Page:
FISHKILL, N.Y. – When Yorktown resident David Rocco first heard of Capt. Dixie Kiefer, he knew his story needed to be told.
“He’s like a real life John Wayne,” Rocco said of the U.S. Navy officer who was so frequently injured in World War II that he was referred to by his peers as “The Indestructible Man.” That is also the title of Don Keith’s new book, which he self-published with the help of Rocco.
Indeed, in 1944, Kiefer survived two major naval battles—Midway and Coral Sea—while second in command of the carrier USS Yorktown, and, in 1945, he survived two Japanese kamikaze attacks while commander of the carrier USS Ticonderoga. The latter attacks killed 144 men and injured 200. An explosion during the second kamikaze attack left Kiefer with 65 wounds from bomb shrapnel and a broken arm. Despite the injuries, he remained in command for 11 hours.
“He was hit with 65 pieces of shrapnel, he had a busted arm, yet he refused to leave the bridge until everybody else was taken care of and the fires were put out,” Rocco said.
According to legend, the crew of Ticonderoga said of Kiefer, “He’s got so much metal in him the ship’s compass follows him when he walks across the deck.”
For his bravery and ingenuity during the kamikaze attacks, Kiefer received the Distinguished Service Medal from Secretary of the Navy James V. Forrestal, who coined the term, “The Indestructible Man.”
“Once I started to research Dixie Kiefer’s background, it was just mind-boggling that this guy was never mentioned,” Rocco said, puzzled as to why Kiefer is not as revered as other World War II heroes.
On Nov. 11, 1945, nearly a year after the attack on Ticonderoga, Kiefer was killed when his Navy transport plane crashed on Mount Beacon in the town of Fishkill. The crash killed five other Navy officers.
Coincidentally, there was also another plane crash in virtually the same location 12 years earlier on Sept. 14, 1935. Two Navy officers were killed in that crash.
The Friends of the Mount Beacon Eight often take hikes up to the 1945 crash site, where they have placed an American flag, a New York State flag and a U.S. Navy flag. A framed New York Times article from 1945 is also nailed to a tree, to educate hikers about the importance of the location.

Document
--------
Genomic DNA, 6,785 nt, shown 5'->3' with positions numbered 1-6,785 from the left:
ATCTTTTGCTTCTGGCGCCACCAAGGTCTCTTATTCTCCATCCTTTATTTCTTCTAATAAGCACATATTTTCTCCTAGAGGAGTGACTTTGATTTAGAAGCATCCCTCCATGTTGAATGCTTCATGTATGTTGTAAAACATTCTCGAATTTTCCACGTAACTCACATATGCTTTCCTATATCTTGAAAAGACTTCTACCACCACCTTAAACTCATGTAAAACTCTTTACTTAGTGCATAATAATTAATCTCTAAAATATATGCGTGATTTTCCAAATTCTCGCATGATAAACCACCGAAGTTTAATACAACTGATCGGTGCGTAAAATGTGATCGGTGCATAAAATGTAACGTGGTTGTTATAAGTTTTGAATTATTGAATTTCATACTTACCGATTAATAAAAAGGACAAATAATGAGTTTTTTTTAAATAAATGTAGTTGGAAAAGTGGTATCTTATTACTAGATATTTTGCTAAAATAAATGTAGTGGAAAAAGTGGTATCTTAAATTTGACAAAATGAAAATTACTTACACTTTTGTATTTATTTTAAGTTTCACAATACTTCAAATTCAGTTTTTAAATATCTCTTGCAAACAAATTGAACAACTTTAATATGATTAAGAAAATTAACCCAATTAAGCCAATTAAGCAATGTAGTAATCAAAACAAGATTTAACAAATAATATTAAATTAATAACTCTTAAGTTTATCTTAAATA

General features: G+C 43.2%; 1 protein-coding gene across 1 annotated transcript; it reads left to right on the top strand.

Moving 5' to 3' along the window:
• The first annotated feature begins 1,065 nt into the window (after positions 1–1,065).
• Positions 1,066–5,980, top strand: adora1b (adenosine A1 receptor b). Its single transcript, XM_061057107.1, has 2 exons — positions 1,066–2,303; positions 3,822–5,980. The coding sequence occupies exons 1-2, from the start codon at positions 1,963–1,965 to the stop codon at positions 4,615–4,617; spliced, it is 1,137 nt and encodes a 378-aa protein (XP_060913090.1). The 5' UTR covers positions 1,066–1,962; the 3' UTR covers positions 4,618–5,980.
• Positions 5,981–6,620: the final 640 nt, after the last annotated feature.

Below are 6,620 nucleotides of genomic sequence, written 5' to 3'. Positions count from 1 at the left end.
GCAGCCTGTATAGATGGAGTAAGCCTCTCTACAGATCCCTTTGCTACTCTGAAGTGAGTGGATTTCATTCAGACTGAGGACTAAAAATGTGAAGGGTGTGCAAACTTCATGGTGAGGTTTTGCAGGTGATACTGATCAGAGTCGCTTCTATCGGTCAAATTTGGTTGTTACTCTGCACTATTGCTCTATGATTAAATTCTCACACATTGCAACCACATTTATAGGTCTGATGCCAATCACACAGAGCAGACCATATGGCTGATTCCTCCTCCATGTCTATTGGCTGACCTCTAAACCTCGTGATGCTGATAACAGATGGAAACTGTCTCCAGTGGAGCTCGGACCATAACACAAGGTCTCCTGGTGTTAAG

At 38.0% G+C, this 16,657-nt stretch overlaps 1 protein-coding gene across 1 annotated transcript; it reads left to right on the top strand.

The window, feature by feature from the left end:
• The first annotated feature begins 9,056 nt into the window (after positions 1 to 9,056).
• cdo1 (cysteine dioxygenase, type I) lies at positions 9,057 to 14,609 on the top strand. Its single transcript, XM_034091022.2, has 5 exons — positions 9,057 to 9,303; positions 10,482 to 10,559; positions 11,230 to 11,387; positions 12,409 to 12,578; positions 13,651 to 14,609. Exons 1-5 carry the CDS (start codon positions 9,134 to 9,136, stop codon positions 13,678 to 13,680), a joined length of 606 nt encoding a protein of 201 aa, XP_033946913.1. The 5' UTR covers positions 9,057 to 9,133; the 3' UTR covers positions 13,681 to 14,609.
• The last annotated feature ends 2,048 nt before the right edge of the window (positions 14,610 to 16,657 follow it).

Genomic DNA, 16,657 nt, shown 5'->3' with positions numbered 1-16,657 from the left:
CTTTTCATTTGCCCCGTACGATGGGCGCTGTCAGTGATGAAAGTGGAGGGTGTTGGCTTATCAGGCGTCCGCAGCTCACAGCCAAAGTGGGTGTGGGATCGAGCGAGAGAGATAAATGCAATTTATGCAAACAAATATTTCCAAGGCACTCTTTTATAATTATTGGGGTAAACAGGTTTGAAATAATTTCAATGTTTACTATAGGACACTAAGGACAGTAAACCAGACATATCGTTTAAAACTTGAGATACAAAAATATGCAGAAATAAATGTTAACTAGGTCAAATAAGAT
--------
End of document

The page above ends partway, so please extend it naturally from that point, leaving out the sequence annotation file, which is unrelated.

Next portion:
“There’s still several pieces of the plane there to this day,” Rocco said.
For years, Rocco has wanted to tell Kiefer’s story to a wider audience, and use that biography to tie together the two plane crashes. He was often troubled by how few people in the area had ever heard of “The Indestructible Man.” “I love forgotten history, and it really, really bothered me that eight people died near there that very few people know about and were serving our country,” Rocco said. “I just felt like there were family members out there that would enjoy seeing one of their loved ones long forgotten remembered in some capacity.”
The idea of a book detailing Kiefer’s life remained in the back of Rocco’s mind for quite some time, but, being a carpenter by trade, he didn’t think he was the right man to write it.
“If I could get somebody else who could do a better job than me, I’m going to hire that person,” he said.
One day, Rocco needed a ride home from the Peekskill train station and decided to call his friend. His friend agreed, but told Rocco he needed to stop at BJ’s Wholesale Club on Crompond Road on the way there.
While in BJ’s, Rocco made his way over to the book section and purchased two books: “Undersea Warrior” and “The Ship That Wouldn’t Die,” both written by Don Keith. At home, Rocco began reading the author’s notes inside the book and noticed that Keith had written 30 books, 12 of which were about the Navy.
Rocco had found his guy.
“I sent him an email, described just about everything but without the specifics. I wanted to protect my idea,” Rocco said. “In less than three hours he wrote back to me: ‘I like what I hear, but I need more.’”
Rocco obliged and sent Keith everything he knew about Kiefer and the two plane crashes.
“He wrote back within the hour and said, ‘Let’s do it,’” Rocco said.
Rocco said he and Keith have an unusual partnership.
“We’ve never met each other, we still haven’t spoken on the phone and we never signed a contract,” he said.
The self-published book, “The Indestructible Man: The True Story of World War II Hero ‘Captain Dixie’” went on sale July 2 and can be purchased at book stores or online.
Rocco recently lead a lecture on Kiefer and the Mount Beacon Eight at the Putnam History Museum.